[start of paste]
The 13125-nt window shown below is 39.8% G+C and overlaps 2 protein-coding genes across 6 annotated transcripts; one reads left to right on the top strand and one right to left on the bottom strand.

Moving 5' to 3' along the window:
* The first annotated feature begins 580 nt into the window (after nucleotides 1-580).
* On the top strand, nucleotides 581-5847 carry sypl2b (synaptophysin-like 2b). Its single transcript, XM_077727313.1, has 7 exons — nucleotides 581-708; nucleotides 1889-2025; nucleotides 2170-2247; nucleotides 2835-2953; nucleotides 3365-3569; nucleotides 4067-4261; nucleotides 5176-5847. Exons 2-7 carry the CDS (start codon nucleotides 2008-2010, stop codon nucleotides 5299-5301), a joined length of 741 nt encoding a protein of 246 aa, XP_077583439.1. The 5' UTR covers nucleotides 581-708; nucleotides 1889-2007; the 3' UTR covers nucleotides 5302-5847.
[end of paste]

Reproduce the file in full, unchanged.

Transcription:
The 13125-nt window shown below is 39.8% G+C and overlaps 2 protein-coding genes across 6 annotated transcripts; one reads left to right on the top strand and one right to left on the bottom strand.

Moving 5' to 3' along the window:
* The first annotated feature begins 580 nt into the window (after nucleotides 1-580).
* On the top strand, nucleotides 581-5847 carry sypl2b (synaptophysin-like 2b). Its single transcript, XM_077727313.1, has 7 exons — nucleotides 581-708; nucleotides 1889-2025; nucleotides 2170-2247; nucleotides 2835-2953; nucleotides 3365-3569; nucleotides 4067-4261; nucleotides 5176-5847. Exons 2-7 carry the CDS (start codon nucleotides 2008-2010, stop codon nucleotides 5299-5301), a joined length of 741 nt encoding a protein of 246 aa, XP_077583439.1. The 5' UTR covers nucleotides 581-708; nucleotides 1889-2007; the 3' UTR covers nucleotides 5302-5847.